In the High Court in Belfast Mr Justice Pringle held that the force had no duty of care to the three men shot dead by constable Allen Moore (24), in Sinn Fein offices on February 4 1992.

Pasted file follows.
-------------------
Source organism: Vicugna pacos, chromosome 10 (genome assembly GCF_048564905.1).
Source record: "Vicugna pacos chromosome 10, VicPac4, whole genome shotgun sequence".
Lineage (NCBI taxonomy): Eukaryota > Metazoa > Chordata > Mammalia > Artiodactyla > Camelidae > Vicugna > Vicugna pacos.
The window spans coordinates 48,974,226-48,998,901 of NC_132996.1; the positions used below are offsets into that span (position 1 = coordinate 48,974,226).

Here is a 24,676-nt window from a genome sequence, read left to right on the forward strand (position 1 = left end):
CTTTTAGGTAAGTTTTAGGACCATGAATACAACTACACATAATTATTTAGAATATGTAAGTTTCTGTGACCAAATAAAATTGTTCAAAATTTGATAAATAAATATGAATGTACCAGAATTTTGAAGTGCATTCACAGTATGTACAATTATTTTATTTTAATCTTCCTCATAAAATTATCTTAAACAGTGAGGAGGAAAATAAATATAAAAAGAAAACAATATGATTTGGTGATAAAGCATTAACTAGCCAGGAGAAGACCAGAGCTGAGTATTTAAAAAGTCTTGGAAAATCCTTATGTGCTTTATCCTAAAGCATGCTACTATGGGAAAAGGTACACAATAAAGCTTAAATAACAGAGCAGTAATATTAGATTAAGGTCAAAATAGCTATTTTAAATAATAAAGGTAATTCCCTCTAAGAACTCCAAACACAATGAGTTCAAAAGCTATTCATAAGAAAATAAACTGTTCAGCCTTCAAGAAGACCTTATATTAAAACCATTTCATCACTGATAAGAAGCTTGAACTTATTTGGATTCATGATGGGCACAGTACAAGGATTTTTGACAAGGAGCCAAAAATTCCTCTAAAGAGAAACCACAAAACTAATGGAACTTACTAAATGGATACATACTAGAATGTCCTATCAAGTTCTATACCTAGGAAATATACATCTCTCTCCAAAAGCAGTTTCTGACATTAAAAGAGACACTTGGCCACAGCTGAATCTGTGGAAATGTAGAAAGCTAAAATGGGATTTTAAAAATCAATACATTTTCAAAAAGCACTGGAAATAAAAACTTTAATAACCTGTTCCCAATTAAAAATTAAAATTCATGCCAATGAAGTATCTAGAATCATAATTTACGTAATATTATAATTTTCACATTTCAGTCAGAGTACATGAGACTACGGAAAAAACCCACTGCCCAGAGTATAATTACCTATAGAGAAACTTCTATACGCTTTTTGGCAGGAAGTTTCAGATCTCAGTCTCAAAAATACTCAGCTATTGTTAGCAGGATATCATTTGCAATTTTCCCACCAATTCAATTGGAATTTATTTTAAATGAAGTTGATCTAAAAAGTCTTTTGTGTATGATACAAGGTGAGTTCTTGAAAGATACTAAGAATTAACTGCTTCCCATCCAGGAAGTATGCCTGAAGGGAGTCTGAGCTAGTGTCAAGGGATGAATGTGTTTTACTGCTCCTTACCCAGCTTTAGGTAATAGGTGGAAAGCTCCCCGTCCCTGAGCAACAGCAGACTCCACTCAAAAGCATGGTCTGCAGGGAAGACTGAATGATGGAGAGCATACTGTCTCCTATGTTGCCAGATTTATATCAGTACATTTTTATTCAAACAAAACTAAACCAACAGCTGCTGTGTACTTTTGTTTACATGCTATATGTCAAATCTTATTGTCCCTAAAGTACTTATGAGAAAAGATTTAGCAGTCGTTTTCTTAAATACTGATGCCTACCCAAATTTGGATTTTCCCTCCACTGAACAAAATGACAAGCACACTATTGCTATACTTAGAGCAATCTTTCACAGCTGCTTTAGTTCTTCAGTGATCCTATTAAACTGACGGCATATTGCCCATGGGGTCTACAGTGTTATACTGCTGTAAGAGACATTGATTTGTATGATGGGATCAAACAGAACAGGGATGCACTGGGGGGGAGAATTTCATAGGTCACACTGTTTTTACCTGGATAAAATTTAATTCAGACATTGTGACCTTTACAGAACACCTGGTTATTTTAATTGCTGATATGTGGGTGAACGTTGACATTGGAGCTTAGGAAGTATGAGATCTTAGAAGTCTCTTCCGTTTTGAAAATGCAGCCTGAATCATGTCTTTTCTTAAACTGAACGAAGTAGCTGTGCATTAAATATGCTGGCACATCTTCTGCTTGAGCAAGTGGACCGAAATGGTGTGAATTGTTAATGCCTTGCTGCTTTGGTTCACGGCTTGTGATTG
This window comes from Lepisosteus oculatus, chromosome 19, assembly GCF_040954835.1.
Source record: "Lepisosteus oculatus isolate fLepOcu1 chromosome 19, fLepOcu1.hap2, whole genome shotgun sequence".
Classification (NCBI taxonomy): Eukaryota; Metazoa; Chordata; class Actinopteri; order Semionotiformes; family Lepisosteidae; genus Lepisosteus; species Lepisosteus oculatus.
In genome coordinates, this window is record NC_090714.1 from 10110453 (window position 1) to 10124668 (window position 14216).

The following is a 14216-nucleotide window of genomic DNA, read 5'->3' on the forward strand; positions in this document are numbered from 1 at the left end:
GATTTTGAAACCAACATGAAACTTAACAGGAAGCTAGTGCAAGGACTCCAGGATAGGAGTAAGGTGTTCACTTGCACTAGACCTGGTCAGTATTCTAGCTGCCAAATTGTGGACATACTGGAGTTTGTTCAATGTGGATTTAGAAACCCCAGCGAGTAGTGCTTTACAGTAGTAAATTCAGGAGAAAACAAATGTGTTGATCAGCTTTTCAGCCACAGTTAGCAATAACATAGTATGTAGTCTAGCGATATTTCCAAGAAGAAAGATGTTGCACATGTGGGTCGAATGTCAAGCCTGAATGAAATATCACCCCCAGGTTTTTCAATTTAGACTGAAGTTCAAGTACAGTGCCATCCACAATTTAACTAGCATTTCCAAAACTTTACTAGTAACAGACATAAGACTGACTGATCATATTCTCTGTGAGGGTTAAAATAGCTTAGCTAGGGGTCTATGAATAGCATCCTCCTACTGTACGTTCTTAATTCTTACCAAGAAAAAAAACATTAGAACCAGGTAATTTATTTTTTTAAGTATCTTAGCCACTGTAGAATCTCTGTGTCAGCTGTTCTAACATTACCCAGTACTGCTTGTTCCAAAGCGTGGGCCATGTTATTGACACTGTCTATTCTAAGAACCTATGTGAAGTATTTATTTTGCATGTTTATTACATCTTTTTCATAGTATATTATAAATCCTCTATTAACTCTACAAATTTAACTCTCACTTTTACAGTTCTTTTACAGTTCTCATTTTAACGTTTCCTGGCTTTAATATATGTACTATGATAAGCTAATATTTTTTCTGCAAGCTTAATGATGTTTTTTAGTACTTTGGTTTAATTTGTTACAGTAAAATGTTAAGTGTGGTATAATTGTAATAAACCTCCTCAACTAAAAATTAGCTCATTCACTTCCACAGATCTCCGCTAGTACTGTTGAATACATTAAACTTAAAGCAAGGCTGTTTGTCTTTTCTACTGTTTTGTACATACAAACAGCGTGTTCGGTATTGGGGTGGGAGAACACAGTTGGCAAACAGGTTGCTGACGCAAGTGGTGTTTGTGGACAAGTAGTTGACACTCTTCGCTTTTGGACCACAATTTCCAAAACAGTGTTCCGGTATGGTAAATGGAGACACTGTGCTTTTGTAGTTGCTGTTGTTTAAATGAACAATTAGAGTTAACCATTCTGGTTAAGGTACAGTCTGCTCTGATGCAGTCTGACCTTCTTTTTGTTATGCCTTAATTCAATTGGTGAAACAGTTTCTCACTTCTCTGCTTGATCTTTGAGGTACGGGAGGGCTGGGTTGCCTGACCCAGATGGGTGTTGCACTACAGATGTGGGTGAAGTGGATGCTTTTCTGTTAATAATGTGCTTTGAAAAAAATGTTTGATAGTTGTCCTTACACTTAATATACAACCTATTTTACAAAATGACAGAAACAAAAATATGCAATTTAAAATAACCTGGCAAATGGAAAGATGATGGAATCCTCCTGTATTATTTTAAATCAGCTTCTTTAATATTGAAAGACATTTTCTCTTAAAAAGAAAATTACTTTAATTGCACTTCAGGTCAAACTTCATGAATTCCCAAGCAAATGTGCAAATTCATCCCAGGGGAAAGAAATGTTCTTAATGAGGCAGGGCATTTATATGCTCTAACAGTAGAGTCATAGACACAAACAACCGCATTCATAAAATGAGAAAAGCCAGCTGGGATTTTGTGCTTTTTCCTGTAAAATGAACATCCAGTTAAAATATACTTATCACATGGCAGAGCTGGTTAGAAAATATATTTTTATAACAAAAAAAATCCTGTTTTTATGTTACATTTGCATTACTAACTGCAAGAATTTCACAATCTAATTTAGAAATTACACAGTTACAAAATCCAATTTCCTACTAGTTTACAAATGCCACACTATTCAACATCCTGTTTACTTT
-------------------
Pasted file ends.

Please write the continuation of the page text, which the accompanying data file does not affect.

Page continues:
The judge said that having regard to the large number of unidentifiable potential victims, there was no special relationship between the victims and the police. Patrick Loughran (60), Michael O’Dwyer (21) and Patrick McBride (40) were killed when constable Moore opened up with his pump-action shotgun which he later turned on himself. Mr Justice Pringle dismissed appeals against a Master’s decision to strike out compensation claims against the RUC because there was no reasonable cause of action. The judge recalled that on the day before the shootings, Moore had fired shots over a colleague’s grave. He was arrested and his police revolver was taken from him as he was found to be drunk. But later he was allowed to leave Newtownabbey RUC station unhindered. He returned there shortly afterwards and was again allowed to leave – this time with his shotgun. Ten minutes later he entered the Sinn Fein office and blasted the three men to death and injured two others. Mr Justice Pringle said the substance of the claim was that the police had been negligent. It was argued that other police should have kept Moore in custody and secured his shotgun as they knew his disturbed state of mind and also his declared intention to shoot people he believed were republicans. The crown relied on a House of Lords judgment in the Yorkshire Ripper case where it was held that the mother of his last victim had no reasonable cause of action on the ground of negligence by police in failing to detect Peter Sutcliffe before her daughter was murdered. Mr Justice Pringle said in that case there had been reference to the “best endeavours” of the police in the performance of their function. “In the present case some officers may have used their best endeavours, but some clearly did not,” said the judge. “It is difficult to see that in the extreme circumstances of the present case it is in the public interest that the police should have immunity from possible liability.” “If this had been the only issue I would have allowed the actions to proceed although uncertain of success.” Afterwards the victims’ relatives issued a statement asking: “If the law cannot protect us, who can? The judge’s opinion and the law is that the RUC owe no duty of care for the community. “In other words, the RUC just sit back and let one of their members kill whoever from the wider community. “Because of this judgment it won’t cost them a penny.” Solicitor Eamon McMenamin, from Madden and Finucane, said his clients had instructed him to appeal and he was considering the 10-page judgment in relation to the grounds of appeal.